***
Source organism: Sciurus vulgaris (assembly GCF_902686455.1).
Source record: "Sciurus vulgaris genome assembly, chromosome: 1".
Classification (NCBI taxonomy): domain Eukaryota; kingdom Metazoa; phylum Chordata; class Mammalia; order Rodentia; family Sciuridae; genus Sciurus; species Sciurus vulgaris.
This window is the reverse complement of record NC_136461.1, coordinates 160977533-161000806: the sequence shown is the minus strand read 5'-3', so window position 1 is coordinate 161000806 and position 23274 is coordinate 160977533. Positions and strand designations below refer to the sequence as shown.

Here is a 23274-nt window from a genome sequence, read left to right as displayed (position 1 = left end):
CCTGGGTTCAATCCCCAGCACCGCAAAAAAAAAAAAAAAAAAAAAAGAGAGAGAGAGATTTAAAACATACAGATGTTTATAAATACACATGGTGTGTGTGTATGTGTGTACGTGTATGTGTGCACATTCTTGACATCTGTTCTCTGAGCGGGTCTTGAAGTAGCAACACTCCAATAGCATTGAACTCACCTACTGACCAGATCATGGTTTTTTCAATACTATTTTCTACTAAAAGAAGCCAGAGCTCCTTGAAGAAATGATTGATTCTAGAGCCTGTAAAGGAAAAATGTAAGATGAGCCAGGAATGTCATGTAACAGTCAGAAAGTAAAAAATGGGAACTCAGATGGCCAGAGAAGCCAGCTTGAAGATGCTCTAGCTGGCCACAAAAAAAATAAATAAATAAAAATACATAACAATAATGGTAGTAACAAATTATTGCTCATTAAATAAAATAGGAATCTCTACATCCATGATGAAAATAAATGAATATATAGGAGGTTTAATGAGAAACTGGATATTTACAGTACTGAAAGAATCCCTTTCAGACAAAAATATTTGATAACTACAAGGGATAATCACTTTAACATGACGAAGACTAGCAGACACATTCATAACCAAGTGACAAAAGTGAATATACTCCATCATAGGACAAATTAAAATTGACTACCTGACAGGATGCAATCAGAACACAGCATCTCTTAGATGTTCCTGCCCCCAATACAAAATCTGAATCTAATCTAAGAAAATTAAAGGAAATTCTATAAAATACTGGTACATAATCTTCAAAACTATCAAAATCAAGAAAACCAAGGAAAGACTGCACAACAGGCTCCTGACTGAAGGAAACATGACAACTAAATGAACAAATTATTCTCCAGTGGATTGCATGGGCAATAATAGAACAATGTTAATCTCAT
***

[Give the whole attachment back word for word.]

Source organism: Sciurus vulgaris (assembly GCF_902686455.1).
Source record: "Sciurus vulgaris genome assembly, chromosome: 1".
Classification (NCBI taxonomy): domain Eukaryota; kingdom Metazoa; phylum Chordata; class Mammalia; order Rodentia; family Sciuridae; genus Sciurus; species Sciurus vulgaris.
This window is the reverse complement of record NC_136461.1, coordinates 160977533-161000806: the sequence shown is the minus strand read 5'-3', so window position 1 is coordinate 161000806 and position 23274 is coordinate 160977533. Positions and strand designations below refer to the sequence as shown.

Here is a 23274-nt window from a genome sequence, read left to right as displayed (position 1 = left end):
CCTGGGTTCAATCCCCAGCACCGCAAAAAAAAAAAAAAAAAAAAAAGAGAGAGAGAGATTTAAAACATACAGATGTTTATAAATACACATGGTGTGTGTGTATGTGTGTACGTGTATGTGTGCACATTCTTGACATCTGTTCTCTGAGCGGGTCTTGAAGTAGCAACACTCCAATAGCATTGAACTCACCTACTGACCAGATCATGGTTTTTTCAATACTATTTTCTACTAAAAGAAGCCAGAGCTCCTTGAAGAAATGATTGATTCTAGAGCCTGTAAAGGAAAAATGTAAGATGAGCCAGGAATGTCATGTAACAGTCAGAAAGTAAAAAATGGGAACTCAGATGGCCAGAGAAGCCAGCTTGAAGATGCTCTAGCTGGCCACAAAAAAAATAAATAAATAAAAATACATAACAATAATGGTAGTAACAAATTATTGCTCATTAAATAAAATAGGAATCTCTACATCCATGATGAAAATAAATGAATATATAGGAGGTTTAATGAGAAACTGGATATTTACAGTACTGAAAGAATCCCTTTCAGACAAAAATATTTGATAACTACAAGGGATAATCACTTTAACATGACGAAGACTAGCAGACACATTCATAACCAAGTGACAAAAGTGAATATACTCCATCATAGGACAAATTAAAATTGACTACCTGACAGGATGCAATCAGAACACAGCATCTCTTAGATGTTCCTGCCCCCAATACAAAATCTGAATCTAATCTAAGAAAATTAAAGGAAATTCTATAAAATACTGGTACATAATCTTCAAAACTATCAAAATCAAGAAAACCAAGGAAAGACTGCACAACAGGCTCCTGACTGAAGGAAACATGACAACTAAATGAACAAATTATTCTCCAGTGGATTGCATGGGCAATAATAGAACAATGTTAATCTCAT